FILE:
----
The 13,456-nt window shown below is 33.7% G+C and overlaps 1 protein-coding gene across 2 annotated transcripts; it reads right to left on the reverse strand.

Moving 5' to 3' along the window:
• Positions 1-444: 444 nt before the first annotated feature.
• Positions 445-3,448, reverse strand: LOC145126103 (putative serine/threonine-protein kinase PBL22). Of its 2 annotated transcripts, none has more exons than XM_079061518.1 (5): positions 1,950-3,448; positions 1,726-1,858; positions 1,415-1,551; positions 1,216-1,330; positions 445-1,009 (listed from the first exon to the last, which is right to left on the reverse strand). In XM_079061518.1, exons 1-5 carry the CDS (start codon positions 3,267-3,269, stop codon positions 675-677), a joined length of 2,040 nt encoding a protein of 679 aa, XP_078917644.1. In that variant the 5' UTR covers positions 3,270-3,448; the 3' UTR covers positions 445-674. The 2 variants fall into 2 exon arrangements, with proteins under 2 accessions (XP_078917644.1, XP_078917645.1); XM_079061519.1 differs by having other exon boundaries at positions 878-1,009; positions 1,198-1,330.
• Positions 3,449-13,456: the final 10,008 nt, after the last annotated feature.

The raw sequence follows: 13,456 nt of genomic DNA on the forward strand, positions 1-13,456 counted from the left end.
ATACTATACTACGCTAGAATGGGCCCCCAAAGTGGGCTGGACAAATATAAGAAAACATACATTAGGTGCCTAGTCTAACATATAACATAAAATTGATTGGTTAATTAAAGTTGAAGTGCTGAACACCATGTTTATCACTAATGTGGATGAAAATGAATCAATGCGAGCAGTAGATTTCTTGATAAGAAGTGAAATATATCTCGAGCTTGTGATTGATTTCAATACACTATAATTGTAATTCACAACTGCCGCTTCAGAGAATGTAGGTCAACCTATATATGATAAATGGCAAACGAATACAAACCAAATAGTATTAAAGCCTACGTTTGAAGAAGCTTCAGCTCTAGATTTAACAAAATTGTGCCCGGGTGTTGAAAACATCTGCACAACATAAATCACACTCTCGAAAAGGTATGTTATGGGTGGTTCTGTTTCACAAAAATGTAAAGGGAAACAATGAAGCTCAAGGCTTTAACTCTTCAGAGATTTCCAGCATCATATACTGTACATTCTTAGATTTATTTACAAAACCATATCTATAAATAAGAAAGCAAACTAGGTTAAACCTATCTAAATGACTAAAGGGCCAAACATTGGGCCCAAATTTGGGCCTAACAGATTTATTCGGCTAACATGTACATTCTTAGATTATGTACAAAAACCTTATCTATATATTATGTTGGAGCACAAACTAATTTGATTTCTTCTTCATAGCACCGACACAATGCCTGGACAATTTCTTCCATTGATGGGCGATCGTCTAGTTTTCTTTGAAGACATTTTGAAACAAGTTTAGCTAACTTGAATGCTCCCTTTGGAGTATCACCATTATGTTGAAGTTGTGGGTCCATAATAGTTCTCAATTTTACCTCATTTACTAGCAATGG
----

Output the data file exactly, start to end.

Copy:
The 13,456-nt window shown below is 33.7% G+C and overlaps 1 protein-coding gene across 2 annotated transcripts; it reads right to left on the reverse strand.

Moving 5' to 3' along the window:
• Positions 1-444: 444 nt before the first annotated feature.
• Positions 445-3,448, reverse strand: LOC145126103 (putative serine/threonine-protein kinase PBL22). Of its 2 annotated transcripts, none has more exons than XM_079061518.1 (5): positions 1,950-3,448; positions 1,726-1,858; positions 1,415-1,551; positions 1,216-1,330; positions 445-1,009 (listed from the first exon to the last, which is right to left on the reverse strand). In XM_079061518.1, exons 1-5 carry the CDS (start codon positions 3,267-3,269, stop codon positions 675-677), a joined length of 2,040 nt encoding a protein of 679 aa, XP_078917644.1. In that variant the 5' UTR covers positions 3,270-3,448; the 3' UTR covers positions 445-674. The 2 variants fall into 2 exon arrangements, with proteins under 2 accessions (XP_078917644.1, XP_078917645.1); XM_079061519.1 differs by having other exon boundaries at positions 878-1,009; positions 1,198-1,330.
• Positions 3,449-13,456: the final 10,008 nt, after the last annotated feature.

The raw sequence follows: 13,456 nt of genomic DNA on the forward strand, positions 1-13,456 counted from the left end.
ATACTATACTACGCTAGAATGGGCCCCCAAAGTGGGCTGGACAAATATAAGAAAACATACATTAGGTGCCTAGTCTAACATATAACATAAAATTGATTGGTTAATTAAAGTTGAAGTGCTGAACACCATGTTTATCACTAATGTGGATGAAAATGAATCAATGCGAGCAGTAGATTTCTTGATAAGAAGTGAAATATATCTCGAGCTTGTGATTGATTTCAATACACTATAATTGTAATTCACAACTGCCGCTTCAGAGAATGTAGGTCAACCTATATATGATAAATGGCAAACGAATACAAACCAAATAGTATTAAAGCCTACGTTTGAAGAAGCTTCAGCTCTAGATTTAACAAAATTGTGCCCGGGTGTTGAAAACATCTGCACAACATAAATCACACTCTCGAAAAGGTATGTTATGGGTGGTTCTGTTTCACAAAAATGTAAAGGGAAACAATGAAGCTCAAGGCTTTAACTCTTCAGAGATTTCCAGCATCATATACTGTACATTCTTAGATTTATTTACAAAACCATATCTATAAATAAGAAAGCAAACTAGGTTAAACCTATCTAAATGACTAAAGGGCCAAACATTGGGCCCAAATTTGGGCCTAACAGATTTATTCGGCTAACATGTACATTCTTAGATTATGTACAAAAACCTTATCTATATATTATGTTGGAGCACAAACTAATTTGATTTCTTCTTCATAGCACCGACACAATGCCTGGACAATTTCTTCCATTGATGGGCGATCGTCTAGTTTTCTTTGAAGACATTTTGAAACAAGTTTAGCTAACTTGAATGCTCCCTTTGGAGTATCACCATTATGTTGAAGTTGTGGGTCCATAATAGTTCTCAATTTTACCTCATTTACTAGCAATGG